• Phoenix received first-of-its kind funding from HHS’ Substance Abuse and Mental Health Services Administration to provide comprehensive and integrated behavioral and HIV/AIDS health care for medically underserved people experiencing unsheltered homelessness. Since February, it has provided care to 150 people.
  • In Chicago, 59 people have been diverted to shelter, where they await permanent housing, after living in transit stations.
  • Dallas' Continuum of Care established a "homelessness preference" to provide 100 housing vouchers a year specifically for people experiencing homelessness.
  • The city of Dallas created a new procurement process for permanent supportive housing, which will result in more than 50 additional units of permanent supportive housing for people experiencing homelessness.
  • HHS and HUD launched the Housing and Services Partnership Accelerator to help select states (including Arizona, California, and Washington) leverage Medicaid flexibilities to develop and expand innovative housing-related supports and services for people experiencing or at risk of homelessness who have complex medical needs (e.g., people with disabilities, older adults, people with mental health disorders, and people with substance use disorders).
  • Washington state received approval under its Medicaid program to provide additional medical support to people experiencing homelessness, and Seattle partnered with community-based organizations to support implementation of these changes.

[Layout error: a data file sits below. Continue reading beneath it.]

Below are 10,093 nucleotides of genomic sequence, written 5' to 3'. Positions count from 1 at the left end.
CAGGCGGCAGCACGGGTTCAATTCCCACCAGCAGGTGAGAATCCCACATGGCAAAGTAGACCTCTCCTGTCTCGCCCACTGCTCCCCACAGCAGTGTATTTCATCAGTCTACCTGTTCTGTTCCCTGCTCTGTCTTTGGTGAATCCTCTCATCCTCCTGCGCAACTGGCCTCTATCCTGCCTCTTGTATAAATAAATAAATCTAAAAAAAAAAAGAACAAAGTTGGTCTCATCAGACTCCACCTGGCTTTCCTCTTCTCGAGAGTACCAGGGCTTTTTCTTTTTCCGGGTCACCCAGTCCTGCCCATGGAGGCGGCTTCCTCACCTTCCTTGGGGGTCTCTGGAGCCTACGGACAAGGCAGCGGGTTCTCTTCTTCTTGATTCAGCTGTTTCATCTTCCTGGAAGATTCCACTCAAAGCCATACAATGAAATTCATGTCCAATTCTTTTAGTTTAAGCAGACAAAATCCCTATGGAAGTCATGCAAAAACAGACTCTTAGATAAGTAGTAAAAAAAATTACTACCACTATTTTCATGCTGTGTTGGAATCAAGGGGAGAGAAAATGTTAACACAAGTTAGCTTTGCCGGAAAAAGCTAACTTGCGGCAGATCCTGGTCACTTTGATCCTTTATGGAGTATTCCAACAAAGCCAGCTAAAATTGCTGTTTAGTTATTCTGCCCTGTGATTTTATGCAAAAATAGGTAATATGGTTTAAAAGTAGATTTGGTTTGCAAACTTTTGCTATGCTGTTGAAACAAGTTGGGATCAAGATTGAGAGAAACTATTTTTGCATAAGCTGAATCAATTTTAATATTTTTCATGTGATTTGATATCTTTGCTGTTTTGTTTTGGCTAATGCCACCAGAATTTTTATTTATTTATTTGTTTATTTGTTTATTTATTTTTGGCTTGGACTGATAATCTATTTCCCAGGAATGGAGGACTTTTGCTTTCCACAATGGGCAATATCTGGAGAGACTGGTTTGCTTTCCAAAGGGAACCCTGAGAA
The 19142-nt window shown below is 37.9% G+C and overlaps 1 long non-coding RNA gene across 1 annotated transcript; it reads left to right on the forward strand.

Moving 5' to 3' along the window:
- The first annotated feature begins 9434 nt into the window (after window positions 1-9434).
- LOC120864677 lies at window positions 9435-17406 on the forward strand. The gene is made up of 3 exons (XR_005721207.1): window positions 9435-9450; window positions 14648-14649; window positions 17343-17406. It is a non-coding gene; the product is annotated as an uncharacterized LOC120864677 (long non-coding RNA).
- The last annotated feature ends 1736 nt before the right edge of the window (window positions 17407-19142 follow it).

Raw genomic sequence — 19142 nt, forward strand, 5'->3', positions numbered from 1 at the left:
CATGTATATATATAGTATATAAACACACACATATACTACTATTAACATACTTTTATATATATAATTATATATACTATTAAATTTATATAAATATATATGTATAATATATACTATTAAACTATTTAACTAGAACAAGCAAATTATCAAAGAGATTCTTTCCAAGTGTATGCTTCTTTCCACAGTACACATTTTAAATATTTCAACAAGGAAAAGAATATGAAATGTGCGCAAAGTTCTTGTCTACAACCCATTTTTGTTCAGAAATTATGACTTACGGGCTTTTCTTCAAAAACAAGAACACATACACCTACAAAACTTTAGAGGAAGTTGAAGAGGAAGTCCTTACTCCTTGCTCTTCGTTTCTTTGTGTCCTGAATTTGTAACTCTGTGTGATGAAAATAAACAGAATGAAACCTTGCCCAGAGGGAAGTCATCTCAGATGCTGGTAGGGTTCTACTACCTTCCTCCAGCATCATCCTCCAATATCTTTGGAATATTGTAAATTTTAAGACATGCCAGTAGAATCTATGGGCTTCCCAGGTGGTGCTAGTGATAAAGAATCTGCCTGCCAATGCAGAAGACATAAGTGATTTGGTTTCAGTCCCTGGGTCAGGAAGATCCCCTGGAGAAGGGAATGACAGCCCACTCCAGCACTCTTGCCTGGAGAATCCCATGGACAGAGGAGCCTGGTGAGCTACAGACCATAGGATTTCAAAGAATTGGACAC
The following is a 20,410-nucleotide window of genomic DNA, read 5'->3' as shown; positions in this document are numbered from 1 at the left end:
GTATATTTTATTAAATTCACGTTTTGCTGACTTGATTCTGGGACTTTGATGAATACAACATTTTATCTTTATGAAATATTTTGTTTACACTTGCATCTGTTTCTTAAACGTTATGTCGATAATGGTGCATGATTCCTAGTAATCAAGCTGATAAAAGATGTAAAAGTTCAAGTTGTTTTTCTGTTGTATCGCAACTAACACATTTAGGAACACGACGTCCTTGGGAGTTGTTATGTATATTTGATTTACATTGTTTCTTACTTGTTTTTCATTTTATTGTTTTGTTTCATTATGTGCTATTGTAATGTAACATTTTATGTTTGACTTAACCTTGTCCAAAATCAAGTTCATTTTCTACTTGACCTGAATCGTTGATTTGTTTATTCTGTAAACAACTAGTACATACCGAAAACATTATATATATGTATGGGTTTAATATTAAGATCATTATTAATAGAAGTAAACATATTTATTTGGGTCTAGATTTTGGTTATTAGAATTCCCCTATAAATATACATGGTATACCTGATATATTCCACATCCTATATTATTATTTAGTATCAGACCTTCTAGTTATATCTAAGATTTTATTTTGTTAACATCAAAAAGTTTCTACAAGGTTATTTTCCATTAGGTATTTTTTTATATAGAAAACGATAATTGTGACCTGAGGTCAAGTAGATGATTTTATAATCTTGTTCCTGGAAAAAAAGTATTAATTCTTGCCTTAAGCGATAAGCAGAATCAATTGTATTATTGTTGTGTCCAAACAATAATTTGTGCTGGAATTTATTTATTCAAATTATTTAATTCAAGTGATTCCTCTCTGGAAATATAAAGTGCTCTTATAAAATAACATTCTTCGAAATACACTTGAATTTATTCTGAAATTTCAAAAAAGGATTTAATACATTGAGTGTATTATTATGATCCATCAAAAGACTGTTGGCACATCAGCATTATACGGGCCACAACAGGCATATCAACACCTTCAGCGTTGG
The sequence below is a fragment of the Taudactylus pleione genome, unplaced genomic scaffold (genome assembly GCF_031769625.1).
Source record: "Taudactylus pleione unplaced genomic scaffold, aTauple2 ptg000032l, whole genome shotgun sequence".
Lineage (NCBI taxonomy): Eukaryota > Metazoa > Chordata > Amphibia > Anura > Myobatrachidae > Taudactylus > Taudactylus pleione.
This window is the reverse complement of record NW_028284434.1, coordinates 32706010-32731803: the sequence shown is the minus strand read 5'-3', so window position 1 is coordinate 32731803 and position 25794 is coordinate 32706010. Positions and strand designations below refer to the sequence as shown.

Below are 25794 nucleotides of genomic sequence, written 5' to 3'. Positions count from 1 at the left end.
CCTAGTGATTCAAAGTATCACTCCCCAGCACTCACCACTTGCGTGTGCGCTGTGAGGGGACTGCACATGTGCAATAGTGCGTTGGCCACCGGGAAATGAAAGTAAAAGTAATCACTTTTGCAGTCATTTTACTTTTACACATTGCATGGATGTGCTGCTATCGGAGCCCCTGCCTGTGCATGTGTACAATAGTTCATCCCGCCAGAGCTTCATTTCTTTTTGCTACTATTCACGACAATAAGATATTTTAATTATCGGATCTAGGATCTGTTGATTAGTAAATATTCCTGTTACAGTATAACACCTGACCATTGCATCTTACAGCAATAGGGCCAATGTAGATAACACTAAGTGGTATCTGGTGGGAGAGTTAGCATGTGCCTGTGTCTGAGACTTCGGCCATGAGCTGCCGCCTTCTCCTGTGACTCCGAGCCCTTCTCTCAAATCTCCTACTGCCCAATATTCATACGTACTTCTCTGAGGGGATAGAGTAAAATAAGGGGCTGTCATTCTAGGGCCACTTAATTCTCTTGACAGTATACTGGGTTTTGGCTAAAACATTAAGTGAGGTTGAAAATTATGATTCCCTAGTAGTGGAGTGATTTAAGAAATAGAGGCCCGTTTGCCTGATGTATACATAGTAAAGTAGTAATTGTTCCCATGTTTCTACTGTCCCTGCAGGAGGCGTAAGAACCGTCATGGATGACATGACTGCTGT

• Chicago is improving the application process for project-based housing vouchers and published a two-page guide for homelessness service providers to accessing documents from the U.S. Social Security Administration (SSA).
  • Dallas established an agreement with the state driver’s license division to speed up the ID process for people experiencing homelessness and enrolled in a SSA pilot program for virtual appointments for SSA services.

While the work is far from over, it is beginning to show progress. In the Dallas region, for instance, homelessness dropped 12% from January 2023 to January 2024, and since 2021, unsheltered homelessness has dropped by 24%, according to preliminary Point-in-Time (PIT) data released by the community but not yet verified by HUD. In the Phoenix metro area, the community announced a preliminary 17% drop in unsheltered homelessness during the same time. 

“The multi-agency, cross-government work of ALL INside underscores the fact that homelessness represents the failure of multiple systems,” said USICH Director Jeff Olivet. “To end this crisis for more people, and prevent others from the traumatic experience, we have to work together—across jurisdictions, sectors, and systems—to lower the barriers that leave tens of thousands of Americans with nowhere else to sleep but outside.” 

Each ALL INside community has its own local goals, but in every ALL INside community, the federal government is working to:

  • Build capacity of local governments and organizations to respond to, reduce, and prevent unsheltered homelessness 
  • Create and strengthen alignment of local partners’ goals and strategies
  • Expand targeted funding to address unsheltered homelessness, in part by leveraging and aligning local, state, federal, and philanthropic funding
  • Identify needed flexibilities from federal agencies and encourage communities to maximize existing discretion in their implementation of federal programs

For more on ALL INside, visit usich.gov/all-inside.